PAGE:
What We're Doing When We're Experiencing in the First Person
by Margaret Adamek
Don Hanlon Johnson refers to this style of embodied inquiry as "disciplined experiencing." For some, any whiff of the term 'discipline' connotes everything from academic siloization to Foucaultian musings on the nature of knowledge and control. Perhaps on some level, Johnson includes this notion of 'discipline' in his discussion, given that he is a former Jesuit monk.
What Johnson suggests in the use of this term is that there is a way to 'experience one's experience' that requires rigor, practice, a particular style of attention, and extensive cultivation.
In a more standard treatment of the word 'discipline' - one that cultural studies aficionados would probably prefer, Poteat suggests that the transition to "experiencing one's experience" is moving from the "disciplined body" to the "aware body." What he refers to, however, is essentially the same type of rigorous practice of first person experience that Johnson refers to, despite the confusing contradictions in terminology.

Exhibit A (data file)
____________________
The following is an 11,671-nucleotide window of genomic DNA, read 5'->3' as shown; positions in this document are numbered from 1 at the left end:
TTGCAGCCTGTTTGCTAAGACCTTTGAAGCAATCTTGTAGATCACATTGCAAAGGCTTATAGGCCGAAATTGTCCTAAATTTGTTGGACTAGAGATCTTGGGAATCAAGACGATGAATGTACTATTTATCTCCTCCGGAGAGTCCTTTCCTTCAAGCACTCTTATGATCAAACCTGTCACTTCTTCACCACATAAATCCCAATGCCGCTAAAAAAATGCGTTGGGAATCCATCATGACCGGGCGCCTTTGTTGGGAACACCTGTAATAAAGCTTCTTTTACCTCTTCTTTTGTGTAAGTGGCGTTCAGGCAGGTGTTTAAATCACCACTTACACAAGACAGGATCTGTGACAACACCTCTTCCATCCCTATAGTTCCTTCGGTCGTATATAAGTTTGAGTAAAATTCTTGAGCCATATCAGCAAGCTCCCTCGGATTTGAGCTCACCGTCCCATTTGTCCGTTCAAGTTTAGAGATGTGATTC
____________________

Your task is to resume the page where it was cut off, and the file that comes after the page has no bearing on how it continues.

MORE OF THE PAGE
Because of the complexities of using the term "discipline," I will use Poteat's term - the "aware body" - to describe the somatic style employed by our Embodied Methodologies Working Group when we are exploring in the first person.
So, if we are in 'aware body' mode, what does that mean? Any somatic style or way of being in the body requires a 'somatic mode of attention' - a way of paying attention. The notion of 'forms' or 'styles' of attention is not completely strange. We employ a variety of attentional styles, depending on the task at hand. Natalie Depraz describes the style of attention required for first person-oriented experiencing as a "letting come" - a receptive style of attention.
So, experiencing one's experience requires a particular style of attention and form of awareness. Body-Mind Centering founder, Bonnie Bainbridge Cohen, describes this embodied style of the aware body as 'effortless' whereas oftentimes the attentional style of the scholar is effortful concentration.